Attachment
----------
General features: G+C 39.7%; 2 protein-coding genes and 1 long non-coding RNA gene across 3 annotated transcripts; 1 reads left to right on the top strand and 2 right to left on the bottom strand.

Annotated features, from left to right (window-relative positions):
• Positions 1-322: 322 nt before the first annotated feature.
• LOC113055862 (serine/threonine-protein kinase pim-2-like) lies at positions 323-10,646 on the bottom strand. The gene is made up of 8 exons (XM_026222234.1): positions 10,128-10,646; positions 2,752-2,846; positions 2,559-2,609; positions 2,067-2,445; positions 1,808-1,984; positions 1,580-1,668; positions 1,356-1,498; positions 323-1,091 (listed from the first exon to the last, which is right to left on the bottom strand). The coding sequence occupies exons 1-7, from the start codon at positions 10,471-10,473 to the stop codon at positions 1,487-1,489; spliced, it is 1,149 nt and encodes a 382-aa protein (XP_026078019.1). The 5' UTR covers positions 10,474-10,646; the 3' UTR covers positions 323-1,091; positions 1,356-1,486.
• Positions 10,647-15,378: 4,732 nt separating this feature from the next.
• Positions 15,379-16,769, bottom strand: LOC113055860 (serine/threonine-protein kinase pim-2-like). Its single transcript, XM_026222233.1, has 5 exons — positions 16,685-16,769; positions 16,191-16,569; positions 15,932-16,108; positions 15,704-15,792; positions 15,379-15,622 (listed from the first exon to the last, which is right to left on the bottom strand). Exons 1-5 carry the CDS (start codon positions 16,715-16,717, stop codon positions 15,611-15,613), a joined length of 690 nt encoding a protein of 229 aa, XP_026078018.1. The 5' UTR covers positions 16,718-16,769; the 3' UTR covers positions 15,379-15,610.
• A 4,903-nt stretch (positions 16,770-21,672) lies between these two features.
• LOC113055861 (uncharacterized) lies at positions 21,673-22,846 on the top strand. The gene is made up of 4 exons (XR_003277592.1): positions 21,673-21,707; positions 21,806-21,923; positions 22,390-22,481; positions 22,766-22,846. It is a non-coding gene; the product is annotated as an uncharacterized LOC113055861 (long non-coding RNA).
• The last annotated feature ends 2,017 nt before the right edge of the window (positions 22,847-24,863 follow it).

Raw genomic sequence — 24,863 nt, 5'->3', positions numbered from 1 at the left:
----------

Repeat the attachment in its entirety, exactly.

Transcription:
General features: G+C 39.7%; 2 protein-coding genes and 1 long non-coding RNA gene across 3 annotated transcripts; 1 reads left to right on the top strand and 2 right to left on the bottom strand.

Annotated features, from left to right (window-relative positions):
• Positions 1-322: 322 nt before the first annotated feature.
• LOC113055862 (serine/threonine-protein kinase pim-2-like) lies at positions 323-10,646 on the bottom strand. The gene is made up of 8 exons (XM_026222234.1): positions 10,128-10,646; positions 2,752-2,846; positions 2,559-2,609; positions 2,067-2,445; positions 1,808-1,984; positions 1,580-1,668; positions 1,356-1,498; positions 323-1,091 (listed from the first exon to the last, which is right to left on the bottom strand). The coding sequence occupies exons 1-7, from the start codon at positions 10,471-10,473 to the stop codon at positions 1,487-1,489; spliced, it is 1,149 nt and encodes a 382-aa protein (XP_026078019.1). The 5' UTR covers positions 10,474-10,646; the 3' UTR covers positions 323-1,091; positions 1,356-1,486.
• Positions 10,647-15,378: 4,732 nt separating this feature from the next.
• Positions 15,379-16,769, bottom strand: LOC113055860 (serine/threonine-protein kinase pim-2-like). Its single transcript, XM_026222233.1, has 5 exons — positions 16,685-16,769; positions 16,191-16,569; positions 15,932-16,108; positions 15,704-15,792; positions 15,379-15,622 (listed from the first exon to the last, which is right to left on the bottom strand). Exons 1-5 carry the CDS (start codon positions 16,715-16,717, stop codon positions 15,611-15,613), a joined length of 690 nt encoding a protein of 229 aa, XP_026078018.1. The 5' UTR covers positions 16,718-16,769; the 3' UTR covers positions 15,379-15,610.
• A 4,903-nt stretch (positions 16,770-21,672) lies between these two features.
• LOC113055861 (uncharacterized) lies at positions 21,673-22,846 on the top strand. The gene is made up of 4 exons (XR_003277592.1): positions 21,673-21,707; positions 21,806-21,923; positions 22,390-22,481; positions 22,766-22,846. It is a non-coding gene; the product is annotated as an uncharacterized LOC113055861 (long non-coding RNA).
• The last annotated feature ends 2,017 nt before the right edge of the window (positions 22,847-24,863 follow it).

Raw genomic sequence — 24,863 nt, 5'->3', positions numbered from 1 at the left: